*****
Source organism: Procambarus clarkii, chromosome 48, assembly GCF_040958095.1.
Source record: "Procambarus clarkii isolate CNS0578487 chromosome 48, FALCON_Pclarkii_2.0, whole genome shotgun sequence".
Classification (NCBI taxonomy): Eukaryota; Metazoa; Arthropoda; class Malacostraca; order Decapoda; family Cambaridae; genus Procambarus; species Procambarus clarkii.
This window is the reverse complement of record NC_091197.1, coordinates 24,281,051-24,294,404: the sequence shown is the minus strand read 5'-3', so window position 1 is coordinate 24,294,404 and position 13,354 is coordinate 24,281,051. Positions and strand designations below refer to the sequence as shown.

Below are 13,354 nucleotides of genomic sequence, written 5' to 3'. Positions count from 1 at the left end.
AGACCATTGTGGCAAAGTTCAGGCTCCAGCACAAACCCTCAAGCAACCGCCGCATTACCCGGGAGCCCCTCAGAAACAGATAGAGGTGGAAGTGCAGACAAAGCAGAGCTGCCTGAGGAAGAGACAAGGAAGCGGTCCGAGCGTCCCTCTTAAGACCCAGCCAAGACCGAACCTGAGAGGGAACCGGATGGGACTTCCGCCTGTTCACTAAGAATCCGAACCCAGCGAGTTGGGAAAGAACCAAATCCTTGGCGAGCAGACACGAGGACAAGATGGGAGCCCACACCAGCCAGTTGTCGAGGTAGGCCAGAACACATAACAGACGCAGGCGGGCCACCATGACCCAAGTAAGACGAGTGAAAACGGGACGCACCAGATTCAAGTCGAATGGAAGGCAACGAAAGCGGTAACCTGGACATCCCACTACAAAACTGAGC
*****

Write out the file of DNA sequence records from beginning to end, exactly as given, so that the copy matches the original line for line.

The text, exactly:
Source organism: Procambarus clarkii, chromosome 48, assembly GCF_040958095.1.
Source record: "Procambarus clarkii isolate CNS0578487 chromosome 48, FALCON_Pclarkii_2.0, whole genome shotgun sequence".
Classification (NCBI taxonomy): Eukaryota; Metazoa; Arthropoda; class Malacostraca; order Decapoda; family Cambaridae; genus Procambarus; species Procambarus clarkii.
This window is the reverse complement of record NC_091197.1, coordinates 24,281,051-24,294,404: the sequence shown is the minus strand read 5'-3', so window position 1 is coordinate 24,294,404 and position 13,354 is coordinate 24,281,051. Positions and strand designations below refer to the sequence as shown.

Below are 13,354 nucleotides of genomic sequence, written 5' to 3'. Positions count from 1 at the left end.
AGACCATTGTGGCAAAGTTCAGGCTCCAGCACAAACCCTCAAGCAACCGCCGCATTACCCGGGAGCCCCTCAGAAACAGATAGAGGTGGAAGTGCAGACAAAGCAGAGCTGCCTGAGGAAGAGACAAGGAAGCGGTCCGAGCGTCCCTCTTAAGACCCAGCCAAGACCGAACCTGAGAGGGAACCGGATGGGACTTCCGCCTGTTCACTAAGAATCCGAACCCAGCGAGTTGGGAAAGAACCAAATCCTTGGCGAGCAGACACGAGGACAAGATGGGAGCCCACACCAGCCAGTTGTCGAGGTAGGCCAGAACACATAACAGACGCAGGCGGGCCACCATGACCCAAGTAAGACGAGTGAAAACGGGACGCACCAGATTCAAGTCGAATGGAAGGCAACGAAAGCGGTAACCTGGACATCCCACTACAAAACTGAGC